Delhi Horror: When will women have the right to say 'No'?

Last Updated: Mon, Jul 20, 2015 08:43 hrs

Yet another aggravated sexual assault followed by a particularly brazen and brutal murder rocks the capital. 

Yet more outrage will follow, including, as usual, people who don't really care about the sexual assault of women. Yet again there'll be a clamour for the boys' heads in the form of capital punishment and a lowering of the age for criminal liability as one of them is a juvenile. And yet, things will go back to 'normal' in a little time. 

What are we not learning about how to deal with sexual assault and rape culture in this country? 

The girl did what feminists and criminal law asked her to do. She protested when she was being stalked, she lodged a police complaint. And she paid with her life for it.

The police, as usual, failed in its duty or in due process. They refused to file an FIR. They refused to implement the law. They let one brother off in a fortnight after the original complaint of stalking and harassment in 2013. They did nothing about the other because he is a juvenile when there is a set of procedures that are in place for erring juveniles (currently being foolishly re-written, only because we want to behead the juvenile in the December 16, 2012 rape case).  

And, of course, now they deny any complaint at all, yet refer to one complaint where the complainant's mother was booked for breaching the peace. We'll never know what really happened over a period of years in relation to police complaints. 

This is how the inept, patriarchal and sick police in Delhi (and arguably all over the country) deal with women's complaints and their own ineptness. Through indifference and lies.

The feminist movement, such as it is, as usual, failed once again in providing no support to the girl. We have hundreds and thousands of NGOs (with new ones coming into being every day), all ostensibly fighting for women and yet they do no work on the ground to help girls who are made vulnerable by their complaints.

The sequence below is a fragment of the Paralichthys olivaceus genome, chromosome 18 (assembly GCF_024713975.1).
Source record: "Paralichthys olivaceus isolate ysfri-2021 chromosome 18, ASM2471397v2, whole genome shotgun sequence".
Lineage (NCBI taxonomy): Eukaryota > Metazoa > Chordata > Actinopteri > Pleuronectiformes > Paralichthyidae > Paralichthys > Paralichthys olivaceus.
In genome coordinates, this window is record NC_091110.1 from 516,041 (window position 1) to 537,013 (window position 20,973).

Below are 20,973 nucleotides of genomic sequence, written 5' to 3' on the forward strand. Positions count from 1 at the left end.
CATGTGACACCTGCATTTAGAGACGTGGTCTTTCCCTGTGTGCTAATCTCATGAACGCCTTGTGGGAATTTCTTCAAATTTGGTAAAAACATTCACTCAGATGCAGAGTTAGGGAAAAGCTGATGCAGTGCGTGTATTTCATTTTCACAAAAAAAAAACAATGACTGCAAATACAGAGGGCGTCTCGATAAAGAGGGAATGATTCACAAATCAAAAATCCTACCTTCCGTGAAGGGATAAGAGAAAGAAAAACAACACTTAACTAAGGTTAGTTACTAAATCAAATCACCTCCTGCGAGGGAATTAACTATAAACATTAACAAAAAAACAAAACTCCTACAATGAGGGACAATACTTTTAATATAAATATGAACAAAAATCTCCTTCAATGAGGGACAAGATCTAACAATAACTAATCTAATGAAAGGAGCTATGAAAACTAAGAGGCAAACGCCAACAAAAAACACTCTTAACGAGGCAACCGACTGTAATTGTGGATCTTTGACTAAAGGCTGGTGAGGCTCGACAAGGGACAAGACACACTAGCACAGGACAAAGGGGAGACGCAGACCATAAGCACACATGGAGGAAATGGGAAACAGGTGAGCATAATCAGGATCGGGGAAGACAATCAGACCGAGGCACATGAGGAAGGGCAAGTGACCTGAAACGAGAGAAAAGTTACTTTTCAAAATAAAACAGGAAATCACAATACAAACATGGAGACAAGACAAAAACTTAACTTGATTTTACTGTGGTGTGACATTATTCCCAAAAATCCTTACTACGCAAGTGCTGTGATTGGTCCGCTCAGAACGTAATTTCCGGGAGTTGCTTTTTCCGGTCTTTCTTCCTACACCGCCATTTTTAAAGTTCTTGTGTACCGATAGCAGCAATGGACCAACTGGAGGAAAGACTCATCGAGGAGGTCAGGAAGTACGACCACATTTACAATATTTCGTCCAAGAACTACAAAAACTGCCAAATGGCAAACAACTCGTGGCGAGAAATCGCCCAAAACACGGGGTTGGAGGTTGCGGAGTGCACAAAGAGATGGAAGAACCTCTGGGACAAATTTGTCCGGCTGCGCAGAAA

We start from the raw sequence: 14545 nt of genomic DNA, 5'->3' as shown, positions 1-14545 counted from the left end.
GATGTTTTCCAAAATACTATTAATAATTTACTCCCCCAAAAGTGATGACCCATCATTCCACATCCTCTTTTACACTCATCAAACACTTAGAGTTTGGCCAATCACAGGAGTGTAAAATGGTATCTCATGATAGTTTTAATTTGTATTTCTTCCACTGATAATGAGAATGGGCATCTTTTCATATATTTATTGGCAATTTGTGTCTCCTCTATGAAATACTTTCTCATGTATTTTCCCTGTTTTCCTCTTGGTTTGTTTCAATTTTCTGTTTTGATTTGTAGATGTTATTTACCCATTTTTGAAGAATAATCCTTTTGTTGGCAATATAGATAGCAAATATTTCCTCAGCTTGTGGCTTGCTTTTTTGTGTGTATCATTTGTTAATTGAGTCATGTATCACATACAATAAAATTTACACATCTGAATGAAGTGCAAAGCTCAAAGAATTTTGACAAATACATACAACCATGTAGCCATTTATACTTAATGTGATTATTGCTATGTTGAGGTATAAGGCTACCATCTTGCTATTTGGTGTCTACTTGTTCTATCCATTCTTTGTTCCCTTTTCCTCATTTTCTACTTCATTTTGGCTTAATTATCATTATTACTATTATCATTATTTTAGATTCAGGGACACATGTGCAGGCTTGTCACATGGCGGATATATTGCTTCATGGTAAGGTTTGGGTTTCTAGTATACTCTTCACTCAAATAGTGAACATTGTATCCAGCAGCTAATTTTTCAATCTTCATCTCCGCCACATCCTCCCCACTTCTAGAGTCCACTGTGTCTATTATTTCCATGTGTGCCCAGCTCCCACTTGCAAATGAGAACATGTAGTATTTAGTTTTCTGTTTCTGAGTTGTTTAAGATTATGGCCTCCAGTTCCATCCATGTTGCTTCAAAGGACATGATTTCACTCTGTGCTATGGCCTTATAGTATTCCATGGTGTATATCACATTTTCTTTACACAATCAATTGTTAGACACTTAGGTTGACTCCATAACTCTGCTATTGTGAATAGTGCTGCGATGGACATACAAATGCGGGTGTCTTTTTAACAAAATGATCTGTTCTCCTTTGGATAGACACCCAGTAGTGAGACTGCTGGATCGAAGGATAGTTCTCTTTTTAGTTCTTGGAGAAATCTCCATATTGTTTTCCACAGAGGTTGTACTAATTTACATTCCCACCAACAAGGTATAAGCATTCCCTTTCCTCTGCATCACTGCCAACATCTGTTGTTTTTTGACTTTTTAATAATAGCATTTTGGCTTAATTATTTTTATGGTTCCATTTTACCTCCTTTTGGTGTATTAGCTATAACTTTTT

There are no local supportive networks for all women despite much talk of it after the December 16, 2012 rape. The women's movement in India is arguably dead and its corpse is rotting in NGO offices.

Civil society, in its unpardonable inaction, failed. Two young boys chase a girl stabbing her all the way in broad daylight, in the open, and people just watch. The girl's mother intervened and got stabbed and her wrist slashed but none of the hundreds of people around stop two stupid boys with knives. 

This is the culture of our cities. Recall that no one picked up the girl and the boy, both half-dead, off the road in Delhi, despite their obvious states of violation and distress. We are to blame for being the cowardly, sickeningly fearful and ultimately indifferent people we are.

But, most importantly, it is a failure of how we bring up boys and how we treat men in our societies.  

The ghastly reality that the mother of the boys was egging them on in the murder must tell us something about this. Women upholding patriarchy in this hideous manner is surely one of the unaccountable ironies which we need to learn from. 

All our popular cinemas celebrate the stalking and harassment of women as romance. If women do not eventually succumb to this (as heroines always do, like the heroine of Bahubali who is violated into romance), then they must be taught a lesson and have acid thrown into their faces (as these boys indeed threatened with the girl with at one point) or killed openly and brazenly.

The fact is that women are not subjects in our society. They have no individuality, no subjectivity and certainly no will of their own. They cannot say 'No' (because when a woman says 'No' she means 'Yes' is the popular wisdom) and they certainly cannot protest the violation of themselves. 

They must be grateful for this violation because it is being conferred upon them by men and that is the biggest achievement in a woman's life in this country. That she may not be interested is not even a question.

Unless we tackle this at its source and educate boys and men into the idea that women are human beings just like them and have a right to say 'No' just like them and have minds of their own, events like this will continue to unfold. 

This is only a more graphic account of the seduction of the heroine in Bahubali. The very structures of romance, conjugality and love in our society are predicated on such a destruction of women's agency and will. 

Till we understand that, nothing is going to change. 

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Ashley Tellis is an Associate Professor in Gender, Writing and Research at IMHST, BALM, Chennai

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